Throughout the story, Weber also includes powerful statements that are especially credible in the context of his extensive experience as a forensic psychologist. According to his back book cover blurb, he has completed assessments for homicide, sexual assault and physical assault cases. In particular, I took note of these statements written into this work of fiction:

The perfect victim is the one who never goes to the police.

You never know how strong you are until being strong is your only choice.

Narcissists…can’t stand being denied.

No family member comes out of a bad situation unscathed…

Our most powerful drive is a desire for affirmation—to be heard, understood, comforted, and soothed.

There’s one more nuance of setting that I appreciate about Weber’s book. He writes about rocks pocking the landscape of Morrison County. I have seen many a rock pile in this central Minnesota region and heard many a story about rock picking from my husband. And now I’ve heard another, this time associated with a fictional crime.

FYI: Murder Book, the title of Weber’s mystery, is defined as follows: the twenty-first century term for a cold case where a homicide is suspected.

His book, published by North Star Press of St. Cloud, releases May 9. For more information, click here.

© Copyright 2017 Audrey Kletscher Helbling

Images and my review copy are courtesy of Krista Rolfzen Soukup at Blue Cottage Agency.

 

The mysterious delivery of a dozen roses May 11, 2012

Filed under: Uncategorized — Audrey Kletscher Helbling @ 7:43 AM
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The UPS delivery man dropped a dozen multi-colored roses and a box of chocolates off at my house late Thursday morning. I asked him: “Are those really flowers in that box?” He gave me a look like, “Lady, what do you think is in that box?” Well, sir, I’ve never received flowers in a box.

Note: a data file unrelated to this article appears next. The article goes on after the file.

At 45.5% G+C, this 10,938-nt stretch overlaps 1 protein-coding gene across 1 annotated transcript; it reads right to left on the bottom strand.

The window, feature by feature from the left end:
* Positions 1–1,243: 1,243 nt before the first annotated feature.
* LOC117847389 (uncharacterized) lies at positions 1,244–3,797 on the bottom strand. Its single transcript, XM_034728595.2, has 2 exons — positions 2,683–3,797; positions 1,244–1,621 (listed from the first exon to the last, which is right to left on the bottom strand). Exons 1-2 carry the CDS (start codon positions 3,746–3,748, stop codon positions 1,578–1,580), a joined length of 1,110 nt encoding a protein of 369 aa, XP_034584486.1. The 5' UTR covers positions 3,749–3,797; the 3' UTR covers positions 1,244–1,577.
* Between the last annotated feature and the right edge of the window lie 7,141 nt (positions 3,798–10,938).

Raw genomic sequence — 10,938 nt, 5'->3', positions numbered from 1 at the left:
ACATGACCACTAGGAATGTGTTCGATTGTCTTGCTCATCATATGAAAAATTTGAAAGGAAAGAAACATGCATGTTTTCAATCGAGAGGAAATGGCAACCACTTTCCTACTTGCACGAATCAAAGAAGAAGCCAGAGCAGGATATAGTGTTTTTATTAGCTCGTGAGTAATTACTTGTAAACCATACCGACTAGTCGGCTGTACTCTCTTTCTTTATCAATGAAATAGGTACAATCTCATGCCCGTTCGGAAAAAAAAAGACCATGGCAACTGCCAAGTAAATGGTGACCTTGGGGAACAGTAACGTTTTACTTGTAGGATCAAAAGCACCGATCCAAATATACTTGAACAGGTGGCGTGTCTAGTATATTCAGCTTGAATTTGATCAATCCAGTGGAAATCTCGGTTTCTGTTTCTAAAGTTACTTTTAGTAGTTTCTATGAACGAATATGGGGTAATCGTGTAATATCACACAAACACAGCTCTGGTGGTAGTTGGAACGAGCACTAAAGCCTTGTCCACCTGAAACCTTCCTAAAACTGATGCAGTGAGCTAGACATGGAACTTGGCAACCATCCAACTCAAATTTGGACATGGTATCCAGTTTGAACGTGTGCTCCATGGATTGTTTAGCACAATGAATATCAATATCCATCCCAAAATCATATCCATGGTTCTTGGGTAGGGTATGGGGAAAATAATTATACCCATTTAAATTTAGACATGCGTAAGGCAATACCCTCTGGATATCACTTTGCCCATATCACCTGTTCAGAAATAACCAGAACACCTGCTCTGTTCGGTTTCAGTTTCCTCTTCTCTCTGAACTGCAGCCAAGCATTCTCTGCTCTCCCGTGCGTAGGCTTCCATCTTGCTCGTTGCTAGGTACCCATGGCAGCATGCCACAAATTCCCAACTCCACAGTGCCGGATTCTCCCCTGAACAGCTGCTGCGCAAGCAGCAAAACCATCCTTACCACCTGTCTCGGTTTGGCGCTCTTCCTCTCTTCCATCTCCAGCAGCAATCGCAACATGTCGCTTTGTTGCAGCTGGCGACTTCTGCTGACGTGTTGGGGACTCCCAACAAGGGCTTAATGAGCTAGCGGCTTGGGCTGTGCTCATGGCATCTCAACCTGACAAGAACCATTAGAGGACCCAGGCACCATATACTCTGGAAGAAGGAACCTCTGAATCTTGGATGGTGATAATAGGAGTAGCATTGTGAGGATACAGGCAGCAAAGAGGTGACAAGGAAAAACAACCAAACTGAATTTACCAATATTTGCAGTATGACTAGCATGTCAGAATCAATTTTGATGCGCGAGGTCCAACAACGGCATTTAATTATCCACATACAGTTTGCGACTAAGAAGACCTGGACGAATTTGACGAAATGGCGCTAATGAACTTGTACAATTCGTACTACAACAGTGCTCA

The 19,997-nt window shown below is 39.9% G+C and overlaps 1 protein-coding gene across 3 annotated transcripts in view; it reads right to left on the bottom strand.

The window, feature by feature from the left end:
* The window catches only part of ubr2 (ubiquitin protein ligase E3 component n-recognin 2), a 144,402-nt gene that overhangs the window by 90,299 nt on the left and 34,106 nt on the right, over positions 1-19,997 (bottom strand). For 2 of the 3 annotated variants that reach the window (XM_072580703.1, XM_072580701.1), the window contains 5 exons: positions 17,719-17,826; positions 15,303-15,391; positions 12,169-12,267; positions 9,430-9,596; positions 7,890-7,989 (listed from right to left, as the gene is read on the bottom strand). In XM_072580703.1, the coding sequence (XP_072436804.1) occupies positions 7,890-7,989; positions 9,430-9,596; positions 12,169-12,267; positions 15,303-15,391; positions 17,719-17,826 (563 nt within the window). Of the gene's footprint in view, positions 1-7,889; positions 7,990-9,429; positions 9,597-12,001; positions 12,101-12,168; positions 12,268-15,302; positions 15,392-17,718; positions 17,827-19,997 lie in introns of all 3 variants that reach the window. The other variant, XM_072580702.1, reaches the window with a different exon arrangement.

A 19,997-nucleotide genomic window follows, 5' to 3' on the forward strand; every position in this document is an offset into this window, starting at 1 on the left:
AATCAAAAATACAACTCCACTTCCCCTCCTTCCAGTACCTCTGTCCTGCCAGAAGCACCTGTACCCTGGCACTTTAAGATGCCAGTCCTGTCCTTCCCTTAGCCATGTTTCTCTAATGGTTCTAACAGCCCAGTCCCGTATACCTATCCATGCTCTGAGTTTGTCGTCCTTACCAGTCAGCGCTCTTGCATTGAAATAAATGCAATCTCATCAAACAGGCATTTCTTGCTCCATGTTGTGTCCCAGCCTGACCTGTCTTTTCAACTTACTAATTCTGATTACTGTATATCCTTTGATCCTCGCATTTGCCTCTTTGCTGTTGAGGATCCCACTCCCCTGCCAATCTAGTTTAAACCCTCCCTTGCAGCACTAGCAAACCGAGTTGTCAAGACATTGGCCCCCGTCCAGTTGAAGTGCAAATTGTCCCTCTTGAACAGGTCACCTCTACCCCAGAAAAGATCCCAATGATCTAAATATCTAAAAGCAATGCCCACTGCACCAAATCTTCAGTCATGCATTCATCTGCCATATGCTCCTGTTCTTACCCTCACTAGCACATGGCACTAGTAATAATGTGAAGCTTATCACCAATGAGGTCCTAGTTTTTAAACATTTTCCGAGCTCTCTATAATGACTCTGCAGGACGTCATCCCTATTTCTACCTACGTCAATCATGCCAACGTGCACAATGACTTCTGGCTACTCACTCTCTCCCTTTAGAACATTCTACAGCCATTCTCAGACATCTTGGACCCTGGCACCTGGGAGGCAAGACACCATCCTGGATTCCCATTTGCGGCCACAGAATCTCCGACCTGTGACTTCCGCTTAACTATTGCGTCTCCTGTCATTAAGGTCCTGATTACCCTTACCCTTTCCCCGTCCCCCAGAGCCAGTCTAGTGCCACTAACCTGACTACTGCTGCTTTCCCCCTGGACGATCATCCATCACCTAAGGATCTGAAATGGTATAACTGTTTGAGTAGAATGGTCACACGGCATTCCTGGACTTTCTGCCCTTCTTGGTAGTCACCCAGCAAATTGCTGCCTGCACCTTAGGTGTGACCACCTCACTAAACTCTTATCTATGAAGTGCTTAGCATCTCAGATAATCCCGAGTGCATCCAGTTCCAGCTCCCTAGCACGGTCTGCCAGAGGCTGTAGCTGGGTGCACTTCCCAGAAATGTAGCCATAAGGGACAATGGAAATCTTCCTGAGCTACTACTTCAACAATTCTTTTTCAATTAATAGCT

FOR SEVERAL HOURS, the mystery remained a mystery.

But I was determined to solve it—to learn the identity of the individual who sent me a dozen boxed roses and a sampler of chocolates, without a note.

I could have simply called the San Diego-based world-wide floral company listed on the return address label. But why opt for the easiest solution? I would play sleuth.

First I phoned a Minnesota floral shop and then sent two text messages before crossing my husband, floral designer sister and my oldest daughter’s boyfriend (because he is one of the few Californians I know) off the list.

Next I texted my other daughter who lives in eastern Wisconsin. She was working and couldn’t respond. I didn’t suspect her anyway given she is a recent college grad paying off student loans.

Finally, I had run out of ideas and phoned the San Diego floral company.

“We must have forgotten to put the note in the envelope,” the kindly woman on the other end of the line said.

Uh, huh.

After giving her the order number, the nice lady told me she couldn’t identify the sender, but she could share the missing message. I listened as she read an endearing Mother’s Day message from…the daughter in Wisconsin.

Thank you, Miranda, for the lovely, surprise gift. It’s the first time I’ve received a dozen roses. Ever.

They’re beautiful, just like you, my dear, sweet, precious daughter.

The chocolate sampler sent by my daughter Miranda.

© Copyright 2012 Audrey Kletscher Helbling

 

Detour into Fergus Falls to see… April 20, 2011

Filed under: Uncategorized — Audrey Kletscher Helbling @ 8:49 PM
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IF YOU’RE TRAVELING this holiday weekend along I-94 in the western part of Minnesota, take exit 54 and swing into Fergus Falls.

Drive several blocks until you’re in the vicinity of Minnesota State Community and Technical College.

Just down the road from Mills Fleet Farm along North Tower Road on the west side of the college, look toward the grassy boulevard as you’re rounding the curve.

You’ll read a name you recognize, right out there for the whole world (or at least those traveling North Tower Road) to see.

Next week I’ll explain this mysterious post. If you’re among those who understand what I’m talking about here, shhhhhhhhhh.